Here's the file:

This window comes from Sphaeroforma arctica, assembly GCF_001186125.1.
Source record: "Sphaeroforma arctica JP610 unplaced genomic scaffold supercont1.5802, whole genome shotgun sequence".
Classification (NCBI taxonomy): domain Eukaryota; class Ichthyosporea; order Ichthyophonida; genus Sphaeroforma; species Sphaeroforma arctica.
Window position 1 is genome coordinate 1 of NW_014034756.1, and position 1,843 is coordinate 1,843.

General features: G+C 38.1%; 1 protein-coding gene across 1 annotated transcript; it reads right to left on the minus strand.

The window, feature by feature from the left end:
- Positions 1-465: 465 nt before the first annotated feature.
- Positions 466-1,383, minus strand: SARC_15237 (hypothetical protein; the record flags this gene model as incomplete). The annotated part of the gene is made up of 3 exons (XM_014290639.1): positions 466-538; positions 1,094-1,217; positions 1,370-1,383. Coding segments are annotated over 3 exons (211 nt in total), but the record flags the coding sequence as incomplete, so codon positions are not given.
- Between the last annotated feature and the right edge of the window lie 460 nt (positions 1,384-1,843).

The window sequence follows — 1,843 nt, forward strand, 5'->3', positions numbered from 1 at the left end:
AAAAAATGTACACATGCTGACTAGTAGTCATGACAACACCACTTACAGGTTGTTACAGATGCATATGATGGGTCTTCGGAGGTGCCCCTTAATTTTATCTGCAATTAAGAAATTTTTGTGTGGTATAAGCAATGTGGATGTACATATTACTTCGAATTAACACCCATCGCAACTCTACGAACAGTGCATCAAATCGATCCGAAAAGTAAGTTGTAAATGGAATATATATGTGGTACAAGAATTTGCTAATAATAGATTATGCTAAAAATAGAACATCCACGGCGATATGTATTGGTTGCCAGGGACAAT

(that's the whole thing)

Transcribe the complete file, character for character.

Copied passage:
This window comes from Sphaeroforma arctica, assembly GCF_001186125.1.
Source record: "Sphaeroforma arctica JP610 unplaced genomic scaffold supercont1.5802, whole genome shotgun sequence".
Classification (NCBI taxonomy): domain Eukaryota; class Ichthyosporea; order Ichthyophonida; genus Sphaeroforma; species Sphaeroforma arctica.
Window position 1 is genome coordinate 1 of NW_014034756.1, and position 1,843 is coordinate 1,843.

General features: G+C 38.1%; 1 protein-coding gene across 1 annotated transcript; it reads right to left on the minus strand.

The window, feature by feature from the left end:
- Positions 1-465: 465 nt before the first annotated feature.
- Positions 466-1,383, minus strand: SARC_15237 (hypothetical protein; the record flags this gene model as incomplete). The annotated part of the gene is made up of 3 exons (XM_014290639.1): positions 466-538; positions 1,094-1,217; positions 1,370-1,383. Coding segments are annotated over 3 exons (211 nt in total), but the record flags the coding sequence as incomplete, so codon positions are not given.
- Between the last annotated feature and the right edge of the window lie 460 nt (positions 1,384-1,843).

The window sequence follows — 1,843 nt, forward strand, 5'->3', positions numbered from 1 at the left end:
AAAAAATGTACACATGCTGACTAGTAGTCATGACAACACCACTTACAGGTTGTTACAGATGCATATGATGGGTCTTCGGAGGTGCCCCTTAATTTTATCTGCAATTAAGAAATTTTTGTGTGGTATAAGCAATGTGGATGTACATATTACTTCGAATTAACACCCATCGCAACTCTACGAACAGTGCATCAAATCGATCCGAAAAGTAAGTTGTAAATGGAATATATATGTGGTACAAGAATTTGCTAATAATAGATTATGCTAAAAATAGAACATCCACGGCGATATGTATTGGTTGCCAGGGACAAT